Nationalism native to all
A PSYCHIC Indian fish easily picked Donald Trump for the 45th American president. Charismatic Nigerian ‘prophet’ TB Joshua picked Trump’s losing Democratic rival, Hillary Clinton.
He was endorsing the views of a phalanx of media houses and analysts who gave Trump only a slim chance in the gruelling race for the White House while Clinton was seen trotting comfortably for a second stint, now as the ultimate Boss in Washington, DC.
Given the sobriquet Chanakya II, the fish was given three chances to make a prediction, and Trump scored 100 percent. In the event, Trump won 289 against Clinton’s 218. We were all upended.
Not that some of us cared one way or the other, except that we had a bone to chew with Clinton. The last two candidates in this US presidential race were equally unlovable. It was not a matter of who was better between Hillary Clinton and Donald Trump. It was more of who was less bad, less unlikable. Thus the outcome would be a close call, with the fairer sex less bad, the media told us.
Trump was a misogynist, a racist, too crude, unknown. Couldn’t win. Clinton had her foot in the door, the learned seers in Washington told us.
True enough, images of the two making their closing remarks just before election day seemed to confirm this: Trump appeared tired and resigned even as he made his final appeal to voters to “Make America Great Again”.
Hillary Clinton was ebullient, insouciant and full of zest about “restoring our values”.
Thanks to the analysts, some of us here had resigned ourselves to a world dominated by a woman who gave Zimbabwe Zidera and celebrated the killing of Muammar Gaddafi and the destruction of Libya in pursuit of a false ideal called democracy. (We know better now, so do Libyans who now sorely yearn for their murdered leader in the face of unending killings, shortages of everything except death, and the looting of their oil.)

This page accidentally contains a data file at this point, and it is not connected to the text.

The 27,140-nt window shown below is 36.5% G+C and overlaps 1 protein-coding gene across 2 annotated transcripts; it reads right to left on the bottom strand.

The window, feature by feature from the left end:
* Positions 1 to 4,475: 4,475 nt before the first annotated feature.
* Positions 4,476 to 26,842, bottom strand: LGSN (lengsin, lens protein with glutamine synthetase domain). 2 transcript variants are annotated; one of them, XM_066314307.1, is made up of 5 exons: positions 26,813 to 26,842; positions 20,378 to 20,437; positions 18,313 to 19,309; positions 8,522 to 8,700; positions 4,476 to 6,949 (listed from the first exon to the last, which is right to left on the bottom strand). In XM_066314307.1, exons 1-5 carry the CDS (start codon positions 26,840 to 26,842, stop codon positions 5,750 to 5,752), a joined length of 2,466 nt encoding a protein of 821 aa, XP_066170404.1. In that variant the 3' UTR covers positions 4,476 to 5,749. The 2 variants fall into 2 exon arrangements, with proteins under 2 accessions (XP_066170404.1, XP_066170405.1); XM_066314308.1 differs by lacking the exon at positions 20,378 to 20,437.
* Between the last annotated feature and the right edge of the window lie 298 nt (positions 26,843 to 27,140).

The margin of Trump’s victory against all expert predictions, projections and prognosis, including a last minute dose of TB Joshua’s prophetic ordination of Hillary Clinton, should be humiliating to members of the journalism profession. We are given to the pretence that we are always closest to, and speak for, the people. My primary school teacher used to say “you goofed”. The pollsters, the analysts, the journalists. Run for cover.
Perhaps the aquatic vertebrate is closer to the hearts of ordinary people than the experts who spend their days in high-rise, air-conditioned ivory towers, or take bribes to sex up people’s unpalatable views. Like Zimbabwe’s Baba Jukwa who gave Tsvangirai an unassailable electoral victory on social media in 2013, only to vanish into thin air, his magical spin sustained by another media invention, christened Nikuv. It’s a wish being father to the thought. The crude lesson: elections are not won by experts, nor by those who make the loudest noise on social media, or mainstream media for that matter. The result is often decided by men and women of flesh and blood.
Unsophisticated Trump defeated an establishment which had deployed a media corps to do a hatchet job on him. The voters rejected incumbent President Obama’s tale that Hillary was the “most qualified person” to be the next US president.
Trump talked to people’s anxieties. The immigrants coming to take their jobs, to gobble part of their social welfare.
He talked to the unemployed as government allowed manufacturing firms to relocate overseas in search of cheap exploitive labour and super profits. People were left in ghost towns, with an estimated one third of America’s 360 million people without a job, according to the Trump camp.
Trump’s atavistic appeal to make America great again resonated with those millions who felt unaccommodated in the preferred narrative of the blue bloods who traditionally rule America. The media missed it, and thought Trump was mad.